Plan ahead to get your MMSI.

In for your AIS and EPIRB to work, your vessel MMSI number needs to be attached to your devices (which of course you need to buy), but in order to purchase an EPIRB you need to have a radio license, call sign and MMSI number that you apply for ahead of time in the country in which your boat is registered. This is done typically through a National Telecommunications Agency, in our case out of the Telecommunications Regulatory Commission (TRC) in the BVIs. But to apply for an MMSI number, in addition to proof of Radio Proficiency (make sure you have that test done ahead of your handover date), that agency needs to know what the serial number of your EPIRB, your license number and then the EPIRB reseller works with the federal regulating agency and assigns the MMSI and it comes with the EPRIB when you get it...even though you are applying through the telecommunications agency. Confused yet?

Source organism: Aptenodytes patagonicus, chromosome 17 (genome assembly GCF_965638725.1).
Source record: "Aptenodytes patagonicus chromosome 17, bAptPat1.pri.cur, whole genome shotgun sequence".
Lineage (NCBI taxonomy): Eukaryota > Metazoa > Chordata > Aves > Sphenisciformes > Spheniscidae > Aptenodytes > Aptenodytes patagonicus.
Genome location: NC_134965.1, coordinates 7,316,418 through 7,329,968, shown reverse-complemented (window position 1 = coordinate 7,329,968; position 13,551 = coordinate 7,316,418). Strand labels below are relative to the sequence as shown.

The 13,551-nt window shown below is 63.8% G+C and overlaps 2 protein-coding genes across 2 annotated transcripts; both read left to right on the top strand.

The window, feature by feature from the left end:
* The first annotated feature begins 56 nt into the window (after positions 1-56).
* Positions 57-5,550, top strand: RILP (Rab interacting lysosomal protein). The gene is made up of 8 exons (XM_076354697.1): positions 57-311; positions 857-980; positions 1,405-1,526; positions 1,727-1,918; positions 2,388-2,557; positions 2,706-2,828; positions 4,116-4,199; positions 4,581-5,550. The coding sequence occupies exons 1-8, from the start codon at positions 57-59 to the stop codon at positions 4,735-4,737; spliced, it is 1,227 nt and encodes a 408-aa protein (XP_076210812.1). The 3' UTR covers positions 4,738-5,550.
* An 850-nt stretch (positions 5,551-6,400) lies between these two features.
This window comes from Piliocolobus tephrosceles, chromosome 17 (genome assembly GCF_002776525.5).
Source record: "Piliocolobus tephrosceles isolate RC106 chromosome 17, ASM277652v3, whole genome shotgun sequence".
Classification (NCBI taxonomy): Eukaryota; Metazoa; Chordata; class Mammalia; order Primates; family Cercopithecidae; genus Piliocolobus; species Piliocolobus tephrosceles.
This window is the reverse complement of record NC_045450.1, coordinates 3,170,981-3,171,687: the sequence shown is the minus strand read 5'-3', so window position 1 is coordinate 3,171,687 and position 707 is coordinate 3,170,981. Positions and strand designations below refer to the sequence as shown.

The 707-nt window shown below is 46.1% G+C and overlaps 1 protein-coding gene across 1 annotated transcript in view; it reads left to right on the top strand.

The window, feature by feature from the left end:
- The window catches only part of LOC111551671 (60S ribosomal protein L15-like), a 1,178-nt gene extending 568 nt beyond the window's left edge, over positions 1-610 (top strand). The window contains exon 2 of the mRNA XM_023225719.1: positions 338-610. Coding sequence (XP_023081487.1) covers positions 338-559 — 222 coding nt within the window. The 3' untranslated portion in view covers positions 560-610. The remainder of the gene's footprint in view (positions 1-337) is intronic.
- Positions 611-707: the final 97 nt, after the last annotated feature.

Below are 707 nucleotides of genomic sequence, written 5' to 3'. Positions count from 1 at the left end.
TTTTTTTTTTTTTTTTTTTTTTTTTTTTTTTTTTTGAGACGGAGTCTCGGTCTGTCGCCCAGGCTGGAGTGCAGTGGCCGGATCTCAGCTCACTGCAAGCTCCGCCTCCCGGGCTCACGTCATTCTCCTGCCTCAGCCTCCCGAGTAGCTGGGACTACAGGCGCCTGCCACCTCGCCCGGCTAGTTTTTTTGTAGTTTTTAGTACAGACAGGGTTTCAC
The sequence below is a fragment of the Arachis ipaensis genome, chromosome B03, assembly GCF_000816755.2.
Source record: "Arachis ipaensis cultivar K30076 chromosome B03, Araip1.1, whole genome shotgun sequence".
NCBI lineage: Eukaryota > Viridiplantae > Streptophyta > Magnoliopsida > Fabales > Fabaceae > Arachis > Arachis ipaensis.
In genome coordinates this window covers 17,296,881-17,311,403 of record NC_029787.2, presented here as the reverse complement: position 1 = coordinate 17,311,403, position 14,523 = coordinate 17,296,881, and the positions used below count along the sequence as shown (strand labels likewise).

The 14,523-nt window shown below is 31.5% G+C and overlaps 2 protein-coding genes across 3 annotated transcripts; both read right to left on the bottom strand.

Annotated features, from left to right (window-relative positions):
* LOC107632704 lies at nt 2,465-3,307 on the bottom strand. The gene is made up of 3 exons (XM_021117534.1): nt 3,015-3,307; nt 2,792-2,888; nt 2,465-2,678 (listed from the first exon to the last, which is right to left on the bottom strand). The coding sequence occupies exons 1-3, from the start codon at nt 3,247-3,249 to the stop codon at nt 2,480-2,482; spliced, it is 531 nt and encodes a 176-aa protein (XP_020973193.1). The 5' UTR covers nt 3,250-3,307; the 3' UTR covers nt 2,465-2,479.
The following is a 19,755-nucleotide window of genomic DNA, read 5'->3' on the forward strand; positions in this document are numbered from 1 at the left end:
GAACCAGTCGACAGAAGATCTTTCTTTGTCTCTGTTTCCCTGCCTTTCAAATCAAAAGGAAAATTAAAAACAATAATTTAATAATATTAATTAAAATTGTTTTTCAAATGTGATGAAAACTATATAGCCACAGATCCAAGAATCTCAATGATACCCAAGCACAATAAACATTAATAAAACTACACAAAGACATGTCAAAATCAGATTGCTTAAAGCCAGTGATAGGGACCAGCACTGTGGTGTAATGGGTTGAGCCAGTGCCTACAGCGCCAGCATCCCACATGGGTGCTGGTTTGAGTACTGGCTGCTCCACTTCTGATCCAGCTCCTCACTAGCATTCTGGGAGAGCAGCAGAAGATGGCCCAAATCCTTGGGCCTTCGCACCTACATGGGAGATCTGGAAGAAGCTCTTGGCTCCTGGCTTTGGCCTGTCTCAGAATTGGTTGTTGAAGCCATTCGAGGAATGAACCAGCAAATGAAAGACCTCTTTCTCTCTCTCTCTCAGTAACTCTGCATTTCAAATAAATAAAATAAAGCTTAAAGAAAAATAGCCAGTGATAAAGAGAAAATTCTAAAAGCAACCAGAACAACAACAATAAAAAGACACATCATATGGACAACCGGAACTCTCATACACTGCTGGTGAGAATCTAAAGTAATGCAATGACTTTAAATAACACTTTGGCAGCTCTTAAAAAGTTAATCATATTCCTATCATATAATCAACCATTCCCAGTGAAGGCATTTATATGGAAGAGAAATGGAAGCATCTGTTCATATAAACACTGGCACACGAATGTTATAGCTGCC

We went down to the local chandlery, Big Ships in La Rochelle, and with the help of Yvonnic there (who is awesome) he called and ordered us an EPIRB and knew the chicken or the egg drill. They sort of all know how to make this all work. Over the phone they gave me a serial number which I used to contact the BVI TRC, but he couldn’t officially sell it to me without the MMSI registration number so it was just put on hold until I had it.


We were stressing out because while Stephane had the Radio License training, our broker was now telling us it would take two weeks to get the MMSI processed! The next day we figured out he was speaking about the US process, not the BVI process which is different. PHEW. When we spoke to the TRC in the BVI’s they were saying they were short handed due to a storm so it may take a week, but after using some charm and wit and telling him the serial and ships radio registration number, I talked him into expediting it and I got confirmation the next day. It may have helped that I had an agent I used for the boat registration in the BVIs who also knew the guy and put in a call on our behalf. Then, however, I was told that the radio license registration and the MMSI number registration are two different forms so there was that.